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South Africa’s Department of Higher Education proposes 4.23% fee increase

The Department of Higher Education and Training has proposed an increase of 4.23% for tuition fees for the 2022 academic year, and a maximum of 6.23% for accommodation at all 26 universities.
Briefing the media on the state of readiness for the Post School Education and Training (PSET) sector for the 2022 academic year on Tuesday, Higher Education, Science and Innovation Minister, Blade Nzimande, said fee increases are agreed upon in the sector as part of a social compact that has been in place since 2016, the only year when fees were not increased.
“Since 2016, we have worked together with the sector on inflation-linked increases to ensure that fee increases remain affordable. In this regard, for the 2022 academic year, a CPI [Consumer Price Index] increase, to a maximum of 4.23% for tuition fees and CPI+2%, to a maximum of 6.23% on accommodation fees, has been proposed,” Nzimande said.
He said the department recognises that the long-term stability and sustainability of the sector relies, to a significant degree, on tuition and residence fee income.
The department, the Minister said, is working on a fee regulatory policy framework.
He said the costs of providing university education continue to increase, and it is therefore not sustainable to consider lower than inflation fee increases.
“Fee increases are necessitated by obvious factors, including the increase in workers’ wages and staff salaries; increase in electricity and water tariffs; rising food prices; books and learning materials, and generally the rise in inflation.”
Students owe R6.1 billion
The Minister said student debt has grown.
Unaudited data show that an estimated R6.1 billion was owed by students at the start of the 2021 academic year.
Audited accumulated gross student debt, as at 31 December 2020, is R16.5 million, and this includes students who have exited university with debt.
“A survey conducted by the department in 2021 showed that an estimated 56.2% of students with debt owe less than R10 000; 32.9% owe between R10 000 and R50 000, and 10.9% owe more than R50 000. The survey also showed that National Student Financial Aid Scheme (NSFAS) students owe R5.3 billion.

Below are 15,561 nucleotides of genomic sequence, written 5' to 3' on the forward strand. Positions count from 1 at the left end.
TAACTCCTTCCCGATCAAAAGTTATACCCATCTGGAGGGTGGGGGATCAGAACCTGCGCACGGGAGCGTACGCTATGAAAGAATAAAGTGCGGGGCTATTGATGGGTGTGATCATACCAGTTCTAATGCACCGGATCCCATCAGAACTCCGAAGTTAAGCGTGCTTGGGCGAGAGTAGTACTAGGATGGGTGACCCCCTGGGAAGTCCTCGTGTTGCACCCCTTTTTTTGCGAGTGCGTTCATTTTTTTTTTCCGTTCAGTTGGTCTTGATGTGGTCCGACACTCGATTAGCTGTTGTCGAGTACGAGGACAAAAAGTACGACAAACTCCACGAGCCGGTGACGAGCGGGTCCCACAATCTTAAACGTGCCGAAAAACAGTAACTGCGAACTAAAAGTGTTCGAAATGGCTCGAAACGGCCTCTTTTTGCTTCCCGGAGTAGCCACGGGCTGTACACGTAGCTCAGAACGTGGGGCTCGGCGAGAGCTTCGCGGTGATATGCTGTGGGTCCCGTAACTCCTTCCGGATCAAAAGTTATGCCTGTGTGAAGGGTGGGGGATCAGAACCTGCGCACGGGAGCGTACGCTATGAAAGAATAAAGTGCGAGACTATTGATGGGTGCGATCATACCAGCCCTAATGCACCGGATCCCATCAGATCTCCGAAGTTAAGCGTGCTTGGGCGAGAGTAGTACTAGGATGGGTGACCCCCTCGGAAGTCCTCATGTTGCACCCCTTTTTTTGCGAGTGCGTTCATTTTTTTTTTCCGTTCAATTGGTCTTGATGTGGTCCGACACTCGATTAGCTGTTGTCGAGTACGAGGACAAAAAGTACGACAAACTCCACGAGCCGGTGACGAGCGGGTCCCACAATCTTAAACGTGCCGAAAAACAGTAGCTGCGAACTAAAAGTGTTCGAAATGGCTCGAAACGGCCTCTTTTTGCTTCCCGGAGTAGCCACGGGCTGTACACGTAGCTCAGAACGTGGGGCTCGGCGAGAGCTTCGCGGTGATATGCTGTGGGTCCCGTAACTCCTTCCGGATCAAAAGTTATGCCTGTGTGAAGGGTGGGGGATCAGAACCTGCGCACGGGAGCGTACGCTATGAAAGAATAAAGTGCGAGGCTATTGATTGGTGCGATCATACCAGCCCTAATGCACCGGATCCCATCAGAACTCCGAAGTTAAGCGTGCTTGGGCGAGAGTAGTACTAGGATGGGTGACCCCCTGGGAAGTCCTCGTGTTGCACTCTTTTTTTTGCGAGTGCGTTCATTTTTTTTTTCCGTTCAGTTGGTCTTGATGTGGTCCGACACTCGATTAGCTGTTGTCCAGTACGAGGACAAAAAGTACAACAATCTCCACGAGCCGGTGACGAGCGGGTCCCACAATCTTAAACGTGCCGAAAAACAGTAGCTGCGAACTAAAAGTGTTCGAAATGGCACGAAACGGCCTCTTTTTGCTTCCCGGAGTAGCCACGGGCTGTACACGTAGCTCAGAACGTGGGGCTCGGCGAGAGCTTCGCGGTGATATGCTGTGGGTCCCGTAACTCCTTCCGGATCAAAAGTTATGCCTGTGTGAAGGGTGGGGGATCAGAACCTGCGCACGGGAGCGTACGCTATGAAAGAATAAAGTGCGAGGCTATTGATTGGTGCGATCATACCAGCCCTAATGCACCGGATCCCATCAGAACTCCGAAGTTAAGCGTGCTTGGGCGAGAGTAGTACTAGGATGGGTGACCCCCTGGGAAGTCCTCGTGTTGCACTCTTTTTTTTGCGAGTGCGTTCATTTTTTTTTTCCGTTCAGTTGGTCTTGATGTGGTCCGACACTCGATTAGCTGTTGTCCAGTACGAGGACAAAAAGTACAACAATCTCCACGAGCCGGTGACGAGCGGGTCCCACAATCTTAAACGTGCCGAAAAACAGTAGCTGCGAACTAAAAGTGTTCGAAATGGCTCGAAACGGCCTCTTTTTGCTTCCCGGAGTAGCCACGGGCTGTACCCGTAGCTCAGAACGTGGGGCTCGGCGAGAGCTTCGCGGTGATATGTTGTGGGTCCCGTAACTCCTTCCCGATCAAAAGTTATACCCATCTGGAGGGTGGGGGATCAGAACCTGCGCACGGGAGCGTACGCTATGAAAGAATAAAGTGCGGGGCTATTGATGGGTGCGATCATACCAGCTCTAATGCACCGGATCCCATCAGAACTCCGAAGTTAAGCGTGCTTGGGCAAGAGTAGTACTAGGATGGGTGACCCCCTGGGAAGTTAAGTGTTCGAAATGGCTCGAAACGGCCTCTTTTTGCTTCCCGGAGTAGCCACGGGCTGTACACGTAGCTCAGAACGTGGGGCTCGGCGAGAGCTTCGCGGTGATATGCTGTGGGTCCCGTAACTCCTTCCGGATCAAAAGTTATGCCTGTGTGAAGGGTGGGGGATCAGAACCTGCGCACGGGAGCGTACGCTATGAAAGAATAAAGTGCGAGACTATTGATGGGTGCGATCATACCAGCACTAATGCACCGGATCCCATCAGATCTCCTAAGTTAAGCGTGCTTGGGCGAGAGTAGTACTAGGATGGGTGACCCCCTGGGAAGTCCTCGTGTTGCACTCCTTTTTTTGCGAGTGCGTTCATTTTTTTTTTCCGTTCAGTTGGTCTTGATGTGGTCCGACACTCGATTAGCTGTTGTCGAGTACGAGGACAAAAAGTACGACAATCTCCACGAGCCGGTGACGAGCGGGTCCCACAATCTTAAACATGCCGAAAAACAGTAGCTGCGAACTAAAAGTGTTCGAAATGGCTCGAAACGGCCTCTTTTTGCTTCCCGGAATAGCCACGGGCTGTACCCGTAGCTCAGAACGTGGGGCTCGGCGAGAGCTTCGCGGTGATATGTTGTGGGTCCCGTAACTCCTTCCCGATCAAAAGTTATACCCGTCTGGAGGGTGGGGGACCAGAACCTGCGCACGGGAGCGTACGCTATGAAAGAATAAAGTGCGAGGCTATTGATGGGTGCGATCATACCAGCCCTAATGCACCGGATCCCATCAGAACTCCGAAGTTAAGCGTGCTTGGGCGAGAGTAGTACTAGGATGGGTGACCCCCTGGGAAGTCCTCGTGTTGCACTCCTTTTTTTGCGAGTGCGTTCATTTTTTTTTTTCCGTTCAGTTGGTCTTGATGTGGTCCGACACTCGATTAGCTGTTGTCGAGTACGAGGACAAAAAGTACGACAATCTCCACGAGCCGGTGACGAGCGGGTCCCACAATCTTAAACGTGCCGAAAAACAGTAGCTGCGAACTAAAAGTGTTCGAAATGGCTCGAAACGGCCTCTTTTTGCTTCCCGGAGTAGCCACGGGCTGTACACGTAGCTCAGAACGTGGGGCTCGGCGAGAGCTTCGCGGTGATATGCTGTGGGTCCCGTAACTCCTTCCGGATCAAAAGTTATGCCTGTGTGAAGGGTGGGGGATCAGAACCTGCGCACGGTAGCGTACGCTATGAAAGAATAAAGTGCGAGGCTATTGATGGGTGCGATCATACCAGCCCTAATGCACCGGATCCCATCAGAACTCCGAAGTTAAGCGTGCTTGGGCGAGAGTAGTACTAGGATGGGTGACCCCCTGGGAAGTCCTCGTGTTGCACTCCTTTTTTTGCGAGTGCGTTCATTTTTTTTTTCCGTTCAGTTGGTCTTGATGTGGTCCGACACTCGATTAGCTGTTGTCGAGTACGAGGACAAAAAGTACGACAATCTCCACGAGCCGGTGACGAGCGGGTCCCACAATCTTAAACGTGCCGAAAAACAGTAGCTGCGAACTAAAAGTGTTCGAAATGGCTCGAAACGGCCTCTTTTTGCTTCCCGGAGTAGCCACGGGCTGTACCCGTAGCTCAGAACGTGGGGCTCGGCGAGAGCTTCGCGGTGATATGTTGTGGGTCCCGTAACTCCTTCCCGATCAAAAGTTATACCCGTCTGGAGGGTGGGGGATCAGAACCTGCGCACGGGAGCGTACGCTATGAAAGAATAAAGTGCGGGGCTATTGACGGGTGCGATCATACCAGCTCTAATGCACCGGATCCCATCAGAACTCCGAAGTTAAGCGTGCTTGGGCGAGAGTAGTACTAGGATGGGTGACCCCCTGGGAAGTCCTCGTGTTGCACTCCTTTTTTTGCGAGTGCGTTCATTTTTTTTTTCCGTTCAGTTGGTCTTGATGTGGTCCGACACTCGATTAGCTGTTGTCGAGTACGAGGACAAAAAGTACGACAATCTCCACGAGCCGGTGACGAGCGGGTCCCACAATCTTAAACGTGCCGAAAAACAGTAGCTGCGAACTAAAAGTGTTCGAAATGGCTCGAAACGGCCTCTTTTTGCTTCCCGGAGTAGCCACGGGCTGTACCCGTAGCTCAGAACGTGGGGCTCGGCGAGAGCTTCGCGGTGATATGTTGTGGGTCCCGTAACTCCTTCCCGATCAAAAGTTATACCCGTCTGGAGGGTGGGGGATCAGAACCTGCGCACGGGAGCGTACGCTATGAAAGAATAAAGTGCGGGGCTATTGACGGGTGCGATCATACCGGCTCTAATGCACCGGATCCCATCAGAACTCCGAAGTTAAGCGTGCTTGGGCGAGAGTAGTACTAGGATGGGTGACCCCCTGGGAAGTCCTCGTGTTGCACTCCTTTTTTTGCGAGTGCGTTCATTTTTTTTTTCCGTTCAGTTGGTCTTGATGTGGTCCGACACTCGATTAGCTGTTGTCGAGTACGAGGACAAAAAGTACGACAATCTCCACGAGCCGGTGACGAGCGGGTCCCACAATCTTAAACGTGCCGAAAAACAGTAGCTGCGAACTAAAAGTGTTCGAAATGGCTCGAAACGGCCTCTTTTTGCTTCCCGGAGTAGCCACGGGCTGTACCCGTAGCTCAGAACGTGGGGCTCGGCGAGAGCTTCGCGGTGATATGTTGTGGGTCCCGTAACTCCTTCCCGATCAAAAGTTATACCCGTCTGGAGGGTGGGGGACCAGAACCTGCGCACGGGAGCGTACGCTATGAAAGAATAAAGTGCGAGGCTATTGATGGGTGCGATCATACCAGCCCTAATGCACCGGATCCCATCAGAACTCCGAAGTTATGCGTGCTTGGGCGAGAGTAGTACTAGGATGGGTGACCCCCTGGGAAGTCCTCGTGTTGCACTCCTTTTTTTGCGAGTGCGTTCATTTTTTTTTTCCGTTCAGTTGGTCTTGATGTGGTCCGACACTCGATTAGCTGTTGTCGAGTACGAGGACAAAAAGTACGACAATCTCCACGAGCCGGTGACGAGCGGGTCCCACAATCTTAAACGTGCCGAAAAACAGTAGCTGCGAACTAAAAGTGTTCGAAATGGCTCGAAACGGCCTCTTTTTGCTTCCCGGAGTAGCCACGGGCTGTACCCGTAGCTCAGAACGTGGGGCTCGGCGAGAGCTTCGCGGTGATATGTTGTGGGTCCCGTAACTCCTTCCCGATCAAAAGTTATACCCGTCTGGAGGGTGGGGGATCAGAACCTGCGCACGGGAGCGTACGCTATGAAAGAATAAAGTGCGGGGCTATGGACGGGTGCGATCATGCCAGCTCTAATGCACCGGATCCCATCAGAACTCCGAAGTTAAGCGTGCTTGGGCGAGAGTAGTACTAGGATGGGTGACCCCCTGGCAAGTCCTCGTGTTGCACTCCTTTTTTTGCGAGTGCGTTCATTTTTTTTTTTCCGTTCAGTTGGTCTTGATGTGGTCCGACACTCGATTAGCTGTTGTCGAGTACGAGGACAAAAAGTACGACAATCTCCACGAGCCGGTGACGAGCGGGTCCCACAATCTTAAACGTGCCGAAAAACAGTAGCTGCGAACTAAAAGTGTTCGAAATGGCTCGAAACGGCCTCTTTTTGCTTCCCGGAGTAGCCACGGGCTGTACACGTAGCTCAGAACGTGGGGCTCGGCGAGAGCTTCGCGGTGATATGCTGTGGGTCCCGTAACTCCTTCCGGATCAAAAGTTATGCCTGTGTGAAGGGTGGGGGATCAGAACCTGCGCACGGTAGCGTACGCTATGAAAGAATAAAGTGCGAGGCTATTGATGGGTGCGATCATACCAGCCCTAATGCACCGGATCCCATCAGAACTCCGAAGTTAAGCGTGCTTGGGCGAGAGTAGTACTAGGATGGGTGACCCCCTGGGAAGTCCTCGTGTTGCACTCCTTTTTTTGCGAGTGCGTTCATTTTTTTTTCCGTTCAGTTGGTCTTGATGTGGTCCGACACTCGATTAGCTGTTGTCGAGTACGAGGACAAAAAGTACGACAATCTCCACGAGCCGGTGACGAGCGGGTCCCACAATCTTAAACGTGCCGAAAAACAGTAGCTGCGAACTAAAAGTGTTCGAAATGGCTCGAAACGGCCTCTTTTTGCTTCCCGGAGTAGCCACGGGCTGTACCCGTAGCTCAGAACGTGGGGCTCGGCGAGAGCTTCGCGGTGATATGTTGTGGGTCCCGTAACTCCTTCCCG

“It should be noted that government has contributed R1.7 billion to NSFAS as a result of the due diligence exercise that was undertaken in 2018 towards the historic debt of registered qualifying NSFAS students.
“This was in the main targeting eligible students who were subject to the R122 000 family income threshold and NSFAS funding cap,” Nzimande said, adding that work between NSFAS and institutions is currently underway.
Comprehensive student financial aid model
Nzimande said the department is hard at work developing recommendations for a comprehensive student financial aid model for the future.
“This model will incorporate the existing funding available from the State, and exploring alternative funding sources,” the Minister said.
Nzimande reiterated the department’s concerns about students considered to be in the “missing middle”, saying there is a need for more postgraduate funding opportunities.
He said he is looking forward to receiving the report from the Ministerial Task Team appointed in 2021 to support the development of a new student financial aid policy. The report is expected in the first half of 2022.
“The Ministerial Task Team has already started engaging the banking community and progress has been made in this regard. For the current term, we are in discussions with the Banking Association of South Africa on work that needs to be done to develop a possible loan scheme for students falling outside the NSFAS funding regime.
“For missing middle students, there are also other funding opportunities available both at institution level and other sources.  We urge those who are looking for financial support to contact their financial aid offices at their respective institutions,” the Minister said.

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